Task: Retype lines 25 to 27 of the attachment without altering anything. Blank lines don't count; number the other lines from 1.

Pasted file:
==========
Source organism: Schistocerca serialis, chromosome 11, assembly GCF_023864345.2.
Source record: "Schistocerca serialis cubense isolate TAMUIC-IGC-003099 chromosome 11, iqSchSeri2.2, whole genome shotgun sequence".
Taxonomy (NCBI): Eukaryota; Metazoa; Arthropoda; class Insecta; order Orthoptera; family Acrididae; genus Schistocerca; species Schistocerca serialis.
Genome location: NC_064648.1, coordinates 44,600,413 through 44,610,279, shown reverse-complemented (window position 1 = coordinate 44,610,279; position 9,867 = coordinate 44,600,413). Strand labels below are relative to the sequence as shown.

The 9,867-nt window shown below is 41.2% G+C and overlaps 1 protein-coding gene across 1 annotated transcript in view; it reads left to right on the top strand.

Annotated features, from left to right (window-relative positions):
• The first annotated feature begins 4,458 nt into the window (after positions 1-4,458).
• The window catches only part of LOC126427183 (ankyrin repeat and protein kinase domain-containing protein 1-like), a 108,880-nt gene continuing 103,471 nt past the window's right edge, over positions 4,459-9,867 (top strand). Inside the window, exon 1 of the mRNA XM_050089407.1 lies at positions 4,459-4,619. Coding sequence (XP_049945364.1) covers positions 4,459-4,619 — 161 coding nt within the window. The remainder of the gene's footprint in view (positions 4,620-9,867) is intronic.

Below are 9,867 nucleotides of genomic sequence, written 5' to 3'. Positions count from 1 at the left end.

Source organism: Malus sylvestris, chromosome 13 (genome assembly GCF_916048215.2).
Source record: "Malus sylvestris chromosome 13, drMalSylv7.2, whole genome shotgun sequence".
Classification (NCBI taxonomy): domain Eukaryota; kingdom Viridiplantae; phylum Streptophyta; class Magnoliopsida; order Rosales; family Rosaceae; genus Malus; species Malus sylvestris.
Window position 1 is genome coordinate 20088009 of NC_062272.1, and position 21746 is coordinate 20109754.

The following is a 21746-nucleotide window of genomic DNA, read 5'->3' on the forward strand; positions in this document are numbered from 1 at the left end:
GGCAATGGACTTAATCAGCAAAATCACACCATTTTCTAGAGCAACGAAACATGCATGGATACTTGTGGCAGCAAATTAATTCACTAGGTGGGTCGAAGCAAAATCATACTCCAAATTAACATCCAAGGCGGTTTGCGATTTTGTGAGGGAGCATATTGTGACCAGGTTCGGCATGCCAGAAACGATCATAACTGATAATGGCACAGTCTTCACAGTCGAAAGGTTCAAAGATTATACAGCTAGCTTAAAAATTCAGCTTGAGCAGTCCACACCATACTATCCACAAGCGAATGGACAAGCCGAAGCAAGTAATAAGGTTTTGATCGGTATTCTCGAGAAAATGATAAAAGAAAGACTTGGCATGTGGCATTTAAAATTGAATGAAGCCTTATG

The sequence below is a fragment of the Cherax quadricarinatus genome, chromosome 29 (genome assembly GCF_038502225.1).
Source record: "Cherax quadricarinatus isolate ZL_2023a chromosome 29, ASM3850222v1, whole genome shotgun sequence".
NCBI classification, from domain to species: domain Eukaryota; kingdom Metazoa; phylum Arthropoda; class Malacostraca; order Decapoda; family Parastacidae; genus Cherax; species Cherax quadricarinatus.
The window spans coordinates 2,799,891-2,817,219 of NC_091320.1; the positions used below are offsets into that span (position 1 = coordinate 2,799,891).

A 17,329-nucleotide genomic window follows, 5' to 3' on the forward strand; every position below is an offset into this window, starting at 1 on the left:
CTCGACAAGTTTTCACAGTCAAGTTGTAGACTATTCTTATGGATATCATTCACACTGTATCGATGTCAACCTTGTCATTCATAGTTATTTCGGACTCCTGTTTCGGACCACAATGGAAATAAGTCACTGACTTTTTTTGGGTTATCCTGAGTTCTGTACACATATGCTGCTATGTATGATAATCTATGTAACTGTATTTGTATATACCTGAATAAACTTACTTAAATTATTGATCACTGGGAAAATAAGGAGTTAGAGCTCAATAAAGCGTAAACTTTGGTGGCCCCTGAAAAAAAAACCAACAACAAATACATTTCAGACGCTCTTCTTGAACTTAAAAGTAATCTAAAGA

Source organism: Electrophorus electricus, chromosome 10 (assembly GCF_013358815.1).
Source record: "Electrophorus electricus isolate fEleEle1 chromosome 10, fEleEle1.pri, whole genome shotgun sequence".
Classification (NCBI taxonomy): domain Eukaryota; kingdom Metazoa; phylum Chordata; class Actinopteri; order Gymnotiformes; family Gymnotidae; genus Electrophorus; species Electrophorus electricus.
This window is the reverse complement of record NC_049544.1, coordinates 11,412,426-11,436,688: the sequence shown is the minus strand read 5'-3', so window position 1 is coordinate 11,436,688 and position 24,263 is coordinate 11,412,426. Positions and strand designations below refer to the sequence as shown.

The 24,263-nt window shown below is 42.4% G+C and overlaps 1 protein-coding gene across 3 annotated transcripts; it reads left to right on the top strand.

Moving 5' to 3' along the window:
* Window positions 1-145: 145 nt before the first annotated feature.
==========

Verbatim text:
This window is the reverse complement of record NC_049544.1, coordinates 11,412,426-11,436,688: the sequence shown is the minus strand read 5'-3', so window position 1 is coordinate 11,436,688 and position 24,263 is coordinate 11,412,426. Positions and strand designations below refer to the sequence as shown.

The 24,263-nt window shown below is 42.4% G+C and overlaps 1 protein-coding gene across 3 annotated transcripts; it reads left to right on the top strand.

Moving 5' to 3' along the window: